On September 11, 2001 — fourteen years ago today — an al-Qaeda terror attack hit the U.S. homeland, killing 2,996, injuring thousands more, and terrorizing millions. At the time, Congress had recently commissioned the National Academy of Sciences to summarize the scientific evidence on polygraphs (“lie detectors”) before the Department of Energy’s proposed, mass expansion of polygraph screening for spies in National Labs in the wake of the Hen Ho Lee scandal. The national trauma shaped the committee’s work — arguably contributing to the systematic cycle of self-destructive behavior into which we have since fallen, with a pattern of mass security screening program expansions that threatens instead of advancing our national security.
Committee co-chair Stephen E. Fienberg reflected: “9/11 happened in the middle of our deliberations. And that had actually a very substantial impact on the committee… At work, we had very serious scientists get even more engaged in what the implications of science were in national security because national security was now on the table. Now in a different way. We couldn’t get into this building in the way we used to,” he said from the National Academy Keck Center in Washington, DC. The nation was under threat, and the committee lived that same sense of threat.
Threat degrades cognition in some ways even while it can make us sharper in others. This might explain why National Academy scientists and Congress missed the full implications of the Academy’s application of Bayes’ Rule to mass security screenings like polygraphs. The scientists were among the nation’s best. They were disinterested world experts in other subjects, such as statistics. And their report recommending against polygraph screenings in no uncertain terms was so persuasive the Department of Energy called co-chair Fienberg the night before his scheduled Congressional testimony to announce it was drawing down its proposed polygraph program expansion by half.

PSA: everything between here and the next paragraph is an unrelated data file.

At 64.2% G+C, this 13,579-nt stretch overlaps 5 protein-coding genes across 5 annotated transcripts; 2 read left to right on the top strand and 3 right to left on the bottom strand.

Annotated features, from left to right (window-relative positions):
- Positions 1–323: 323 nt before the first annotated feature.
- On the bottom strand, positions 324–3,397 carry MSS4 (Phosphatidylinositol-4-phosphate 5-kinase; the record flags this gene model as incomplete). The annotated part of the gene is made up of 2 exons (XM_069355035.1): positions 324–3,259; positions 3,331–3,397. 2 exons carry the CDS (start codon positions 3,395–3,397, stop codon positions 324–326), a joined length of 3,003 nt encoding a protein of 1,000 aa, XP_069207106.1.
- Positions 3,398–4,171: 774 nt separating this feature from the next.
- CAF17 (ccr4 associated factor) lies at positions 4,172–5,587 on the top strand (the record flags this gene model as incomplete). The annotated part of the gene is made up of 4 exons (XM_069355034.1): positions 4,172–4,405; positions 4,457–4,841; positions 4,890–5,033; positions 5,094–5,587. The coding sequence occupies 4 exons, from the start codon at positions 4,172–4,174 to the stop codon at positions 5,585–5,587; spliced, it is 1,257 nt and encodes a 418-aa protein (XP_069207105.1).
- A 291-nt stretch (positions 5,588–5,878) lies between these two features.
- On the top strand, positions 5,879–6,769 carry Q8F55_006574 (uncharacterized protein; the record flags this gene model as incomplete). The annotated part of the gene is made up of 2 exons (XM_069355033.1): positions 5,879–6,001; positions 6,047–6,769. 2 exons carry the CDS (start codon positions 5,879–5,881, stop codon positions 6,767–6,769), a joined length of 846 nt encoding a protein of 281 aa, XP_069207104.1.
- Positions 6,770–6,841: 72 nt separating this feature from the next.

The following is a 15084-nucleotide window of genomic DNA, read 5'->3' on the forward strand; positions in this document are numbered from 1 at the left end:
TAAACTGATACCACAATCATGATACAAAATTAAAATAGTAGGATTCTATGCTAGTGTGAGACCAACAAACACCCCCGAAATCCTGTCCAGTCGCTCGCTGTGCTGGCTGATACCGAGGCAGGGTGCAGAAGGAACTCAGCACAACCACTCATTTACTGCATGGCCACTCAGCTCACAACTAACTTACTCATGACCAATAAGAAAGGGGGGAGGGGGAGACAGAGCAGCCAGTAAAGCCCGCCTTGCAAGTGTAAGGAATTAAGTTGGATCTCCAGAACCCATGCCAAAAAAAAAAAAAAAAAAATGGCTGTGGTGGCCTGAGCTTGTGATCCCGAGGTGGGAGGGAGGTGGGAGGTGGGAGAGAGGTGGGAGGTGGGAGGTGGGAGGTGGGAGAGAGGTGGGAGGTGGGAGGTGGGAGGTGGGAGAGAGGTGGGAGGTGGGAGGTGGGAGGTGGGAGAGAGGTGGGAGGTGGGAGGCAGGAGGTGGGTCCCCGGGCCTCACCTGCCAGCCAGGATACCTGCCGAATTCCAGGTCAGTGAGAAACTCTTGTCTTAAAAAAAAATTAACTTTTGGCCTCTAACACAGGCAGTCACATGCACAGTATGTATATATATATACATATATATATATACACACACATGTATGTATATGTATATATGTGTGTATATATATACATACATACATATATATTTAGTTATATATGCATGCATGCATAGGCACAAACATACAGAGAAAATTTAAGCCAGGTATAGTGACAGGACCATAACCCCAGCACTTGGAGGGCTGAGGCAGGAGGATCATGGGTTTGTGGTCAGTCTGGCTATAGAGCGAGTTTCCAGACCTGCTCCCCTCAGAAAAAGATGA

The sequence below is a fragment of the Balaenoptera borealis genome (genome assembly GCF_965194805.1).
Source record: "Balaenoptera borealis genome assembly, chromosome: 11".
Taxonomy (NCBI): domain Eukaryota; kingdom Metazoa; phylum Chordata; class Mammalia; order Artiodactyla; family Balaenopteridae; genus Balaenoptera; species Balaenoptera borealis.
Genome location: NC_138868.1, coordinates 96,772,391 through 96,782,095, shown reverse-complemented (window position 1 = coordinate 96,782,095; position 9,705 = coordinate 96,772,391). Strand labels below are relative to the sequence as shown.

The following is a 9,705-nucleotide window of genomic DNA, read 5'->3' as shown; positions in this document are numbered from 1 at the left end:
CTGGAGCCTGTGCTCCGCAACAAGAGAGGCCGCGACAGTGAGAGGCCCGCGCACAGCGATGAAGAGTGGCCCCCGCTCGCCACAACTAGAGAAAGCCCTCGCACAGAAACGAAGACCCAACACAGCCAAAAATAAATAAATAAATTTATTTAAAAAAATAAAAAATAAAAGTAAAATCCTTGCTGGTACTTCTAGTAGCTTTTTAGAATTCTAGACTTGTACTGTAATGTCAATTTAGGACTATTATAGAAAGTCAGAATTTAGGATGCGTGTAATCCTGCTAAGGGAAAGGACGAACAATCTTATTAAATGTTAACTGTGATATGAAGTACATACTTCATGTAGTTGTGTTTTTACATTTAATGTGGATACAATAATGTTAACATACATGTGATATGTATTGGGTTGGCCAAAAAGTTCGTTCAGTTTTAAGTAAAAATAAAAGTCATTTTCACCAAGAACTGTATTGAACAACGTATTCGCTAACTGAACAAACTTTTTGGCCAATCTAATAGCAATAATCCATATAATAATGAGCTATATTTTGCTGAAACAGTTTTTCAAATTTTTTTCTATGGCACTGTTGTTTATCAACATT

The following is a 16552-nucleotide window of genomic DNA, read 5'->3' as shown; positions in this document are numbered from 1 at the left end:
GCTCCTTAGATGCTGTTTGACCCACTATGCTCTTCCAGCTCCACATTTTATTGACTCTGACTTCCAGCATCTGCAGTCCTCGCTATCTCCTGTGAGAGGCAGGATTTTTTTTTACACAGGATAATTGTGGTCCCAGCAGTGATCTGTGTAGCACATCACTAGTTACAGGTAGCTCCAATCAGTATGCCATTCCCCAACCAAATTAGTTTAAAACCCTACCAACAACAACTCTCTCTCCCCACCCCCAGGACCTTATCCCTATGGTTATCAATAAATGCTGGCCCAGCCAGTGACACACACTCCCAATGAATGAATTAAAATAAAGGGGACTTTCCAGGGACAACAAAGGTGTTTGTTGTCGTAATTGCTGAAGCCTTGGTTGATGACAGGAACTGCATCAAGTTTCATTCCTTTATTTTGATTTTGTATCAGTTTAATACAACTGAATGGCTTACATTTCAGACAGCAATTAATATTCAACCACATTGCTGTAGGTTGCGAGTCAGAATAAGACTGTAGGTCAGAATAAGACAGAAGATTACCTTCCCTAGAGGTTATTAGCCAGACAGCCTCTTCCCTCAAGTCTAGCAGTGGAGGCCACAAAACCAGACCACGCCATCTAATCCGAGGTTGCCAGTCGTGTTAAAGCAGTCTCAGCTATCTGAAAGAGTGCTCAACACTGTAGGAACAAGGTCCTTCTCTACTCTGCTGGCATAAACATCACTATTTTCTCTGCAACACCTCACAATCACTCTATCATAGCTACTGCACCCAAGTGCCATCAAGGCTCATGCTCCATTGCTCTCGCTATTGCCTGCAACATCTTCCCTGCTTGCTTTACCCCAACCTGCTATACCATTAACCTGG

For its part, Congress was persuaded that there was a serious security problem with the programs, pressuring DoE — unsuccessfully — to draw down more. Yet, the next few years instead saw massive expansions in polygraph screening and similar programs. What happened?
The disconnect might be partly explained by security agencies lying to Congress about these programs, as I’ll be documenting in part 3 of this series. It might have been, too, the power of fear — and the appeal of using any tool at our disposal, even one that doesn’t work and does harm, to exert control in response to that feeling of fear. Or maybe Congress just got busy and forgot to address the problem of the security-threatening security programs. Congresspersons are swimming in information overload like the rest of us.
Whatever the case, with over a decade of perspective now on the national trauma of 9/11, one thing is clear. We can make best practices better to make people safer. We have the science to know how. We have the political system of checks and balances to get it done. And as we go forward continuing to heal from prejudice and violence — from our own mistakes as a country and others’ — we have more than enough political will to overhaul the way we do security as a country, to foster trust and promote truth and justice for all.